|21.||Training||Costs less money to train somebody and targets almost everyone in the organization, lean drives superior organizational learning||Structured and focused on belts who create an implementation infrastructure, less focus on wide teams, more intensity in the training of full-time improvement individuals, some organizations started setting up introductory white and yellow belt levels to target all people||Start up of a Six Sigma program in an organization might be costly especially for small- and medium-size organizations (which is not the case for VSM in lean); Six Sigma draws more from quantitative science whereas lean draws more from behavioural science when looking at the training and certification requirements of some organizations LSS training need to be integrated where one methodology is taught and not two|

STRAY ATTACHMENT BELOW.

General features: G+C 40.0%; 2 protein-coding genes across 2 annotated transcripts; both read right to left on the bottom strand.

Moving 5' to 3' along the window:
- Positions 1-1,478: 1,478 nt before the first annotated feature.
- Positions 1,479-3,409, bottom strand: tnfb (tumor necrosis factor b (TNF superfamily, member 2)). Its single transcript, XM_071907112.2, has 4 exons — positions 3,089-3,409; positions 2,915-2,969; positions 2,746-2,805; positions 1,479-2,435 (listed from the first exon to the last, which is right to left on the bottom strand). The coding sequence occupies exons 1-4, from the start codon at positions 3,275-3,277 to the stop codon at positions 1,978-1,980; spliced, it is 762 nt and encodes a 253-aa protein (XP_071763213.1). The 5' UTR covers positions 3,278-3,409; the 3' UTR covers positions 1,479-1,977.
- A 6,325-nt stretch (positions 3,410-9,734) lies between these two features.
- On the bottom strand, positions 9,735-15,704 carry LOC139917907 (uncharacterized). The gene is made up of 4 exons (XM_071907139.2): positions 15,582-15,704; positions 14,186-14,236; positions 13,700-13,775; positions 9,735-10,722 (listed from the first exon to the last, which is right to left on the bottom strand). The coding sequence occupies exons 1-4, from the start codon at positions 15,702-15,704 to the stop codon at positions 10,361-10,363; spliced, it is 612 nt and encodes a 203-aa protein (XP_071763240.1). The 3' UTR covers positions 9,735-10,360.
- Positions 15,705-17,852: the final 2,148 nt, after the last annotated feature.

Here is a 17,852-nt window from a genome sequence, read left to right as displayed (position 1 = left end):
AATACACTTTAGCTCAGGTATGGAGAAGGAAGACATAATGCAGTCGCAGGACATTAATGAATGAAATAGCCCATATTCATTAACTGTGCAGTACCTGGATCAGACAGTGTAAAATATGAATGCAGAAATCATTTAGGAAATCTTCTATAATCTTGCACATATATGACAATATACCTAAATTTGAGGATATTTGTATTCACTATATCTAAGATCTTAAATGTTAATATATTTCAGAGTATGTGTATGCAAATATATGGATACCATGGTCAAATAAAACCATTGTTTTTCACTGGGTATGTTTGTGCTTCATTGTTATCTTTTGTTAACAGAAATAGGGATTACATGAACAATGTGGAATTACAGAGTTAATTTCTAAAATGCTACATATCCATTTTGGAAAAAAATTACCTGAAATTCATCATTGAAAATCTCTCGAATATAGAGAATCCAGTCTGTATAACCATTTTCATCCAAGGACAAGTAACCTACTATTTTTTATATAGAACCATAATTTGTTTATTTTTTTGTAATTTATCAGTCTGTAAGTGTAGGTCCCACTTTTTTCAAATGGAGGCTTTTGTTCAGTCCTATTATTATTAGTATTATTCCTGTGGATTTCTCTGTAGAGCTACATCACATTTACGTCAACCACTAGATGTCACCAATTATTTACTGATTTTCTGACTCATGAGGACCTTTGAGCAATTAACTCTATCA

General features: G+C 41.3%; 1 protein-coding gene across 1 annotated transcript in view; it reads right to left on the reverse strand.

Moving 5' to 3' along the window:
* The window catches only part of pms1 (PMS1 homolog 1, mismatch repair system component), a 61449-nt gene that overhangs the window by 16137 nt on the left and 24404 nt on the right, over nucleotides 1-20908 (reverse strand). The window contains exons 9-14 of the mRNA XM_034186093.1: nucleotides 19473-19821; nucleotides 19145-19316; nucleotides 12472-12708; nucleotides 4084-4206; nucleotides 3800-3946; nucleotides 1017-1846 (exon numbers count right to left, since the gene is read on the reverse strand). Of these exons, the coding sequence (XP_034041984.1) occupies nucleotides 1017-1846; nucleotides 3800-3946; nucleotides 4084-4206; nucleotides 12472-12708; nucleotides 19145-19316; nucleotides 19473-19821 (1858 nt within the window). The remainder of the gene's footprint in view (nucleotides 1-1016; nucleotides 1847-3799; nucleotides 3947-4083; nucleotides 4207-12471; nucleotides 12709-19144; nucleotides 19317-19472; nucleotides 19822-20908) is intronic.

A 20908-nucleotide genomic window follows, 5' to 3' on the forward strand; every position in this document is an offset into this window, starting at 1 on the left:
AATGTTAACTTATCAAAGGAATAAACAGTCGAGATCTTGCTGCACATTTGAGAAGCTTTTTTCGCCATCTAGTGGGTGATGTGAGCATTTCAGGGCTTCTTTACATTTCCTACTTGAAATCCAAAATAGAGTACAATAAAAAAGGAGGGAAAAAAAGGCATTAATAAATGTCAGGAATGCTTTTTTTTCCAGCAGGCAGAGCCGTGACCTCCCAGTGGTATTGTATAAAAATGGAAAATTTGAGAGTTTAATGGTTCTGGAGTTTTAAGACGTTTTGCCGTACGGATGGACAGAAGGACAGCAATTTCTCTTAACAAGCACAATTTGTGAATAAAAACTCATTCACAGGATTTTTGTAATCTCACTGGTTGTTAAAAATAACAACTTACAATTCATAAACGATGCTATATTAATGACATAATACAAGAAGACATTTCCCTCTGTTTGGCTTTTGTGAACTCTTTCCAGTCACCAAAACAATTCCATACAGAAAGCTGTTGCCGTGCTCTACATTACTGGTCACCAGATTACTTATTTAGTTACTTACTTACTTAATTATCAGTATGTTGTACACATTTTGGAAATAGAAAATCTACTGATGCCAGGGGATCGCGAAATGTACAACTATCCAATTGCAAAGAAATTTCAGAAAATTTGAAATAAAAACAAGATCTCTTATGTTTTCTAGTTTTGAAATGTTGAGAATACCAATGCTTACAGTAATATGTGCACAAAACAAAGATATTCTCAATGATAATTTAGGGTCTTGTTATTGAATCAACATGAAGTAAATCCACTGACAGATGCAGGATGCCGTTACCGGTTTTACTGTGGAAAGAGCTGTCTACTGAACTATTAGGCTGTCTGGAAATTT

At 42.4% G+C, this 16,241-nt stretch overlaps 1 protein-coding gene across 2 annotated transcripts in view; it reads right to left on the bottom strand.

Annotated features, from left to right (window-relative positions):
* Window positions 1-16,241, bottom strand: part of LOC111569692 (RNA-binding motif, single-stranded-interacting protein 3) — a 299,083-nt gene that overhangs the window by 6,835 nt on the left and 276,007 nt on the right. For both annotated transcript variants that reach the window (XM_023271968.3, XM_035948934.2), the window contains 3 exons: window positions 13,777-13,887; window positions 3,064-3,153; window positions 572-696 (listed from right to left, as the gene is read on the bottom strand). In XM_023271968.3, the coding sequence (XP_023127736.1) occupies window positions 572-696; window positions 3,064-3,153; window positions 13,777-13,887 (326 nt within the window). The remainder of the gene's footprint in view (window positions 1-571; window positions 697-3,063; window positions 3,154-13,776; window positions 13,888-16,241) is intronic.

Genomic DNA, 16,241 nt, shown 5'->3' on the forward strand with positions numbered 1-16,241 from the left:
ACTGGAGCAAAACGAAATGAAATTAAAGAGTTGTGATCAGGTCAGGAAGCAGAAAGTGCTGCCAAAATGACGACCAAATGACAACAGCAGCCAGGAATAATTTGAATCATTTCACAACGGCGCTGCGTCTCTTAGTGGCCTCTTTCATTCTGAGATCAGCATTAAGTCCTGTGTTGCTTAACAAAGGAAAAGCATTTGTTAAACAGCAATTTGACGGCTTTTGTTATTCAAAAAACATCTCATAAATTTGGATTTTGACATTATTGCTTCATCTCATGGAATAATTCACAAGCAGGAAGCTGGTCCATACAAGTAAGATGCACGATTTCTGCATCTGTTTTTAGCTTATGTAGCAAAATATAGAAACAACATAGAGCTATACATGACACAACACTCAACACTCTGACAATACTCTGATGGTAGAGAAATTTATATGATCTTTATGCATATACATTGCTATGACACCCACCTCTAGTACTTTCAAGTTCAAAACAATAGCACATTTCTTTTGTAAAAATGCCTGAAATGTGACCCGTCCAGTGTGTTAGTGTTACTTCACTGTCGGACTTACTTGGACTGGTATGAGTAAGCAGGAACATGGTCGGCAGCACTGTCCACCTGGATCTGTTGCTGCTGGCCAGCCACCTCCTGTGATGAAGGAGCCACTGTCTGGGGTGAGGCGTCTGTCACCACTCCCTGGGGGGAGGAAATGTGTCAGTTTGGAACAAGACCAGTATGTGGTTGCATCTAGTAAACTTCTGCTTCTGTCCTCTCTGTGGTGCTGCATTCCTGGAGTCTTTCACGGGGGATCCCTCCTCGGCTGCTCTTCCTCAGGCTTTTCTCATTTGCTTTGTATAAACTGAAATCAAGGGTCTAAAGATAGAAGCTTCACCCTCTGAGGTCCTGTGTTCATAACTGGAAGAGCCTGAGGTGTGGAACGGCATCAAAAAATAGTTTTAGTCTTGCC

|22.||Rewards||Bonuses are tied to project results but it is more challenging to quantify project savings as they may take longer times or be soft, proper low-level metric may not be easily found and higher-level metrics may be influenced by other non-controllable factors, group celebrations occur at end of Kaizen events||Belts are usually explicitly recognized and rewarded with bonuses and promotions based on project results; however, they may risk missing the wider view where their projects success may not be of benefit as the most critical problem may lie elsewhere||There is more incentives and career development focus in Six Sigma|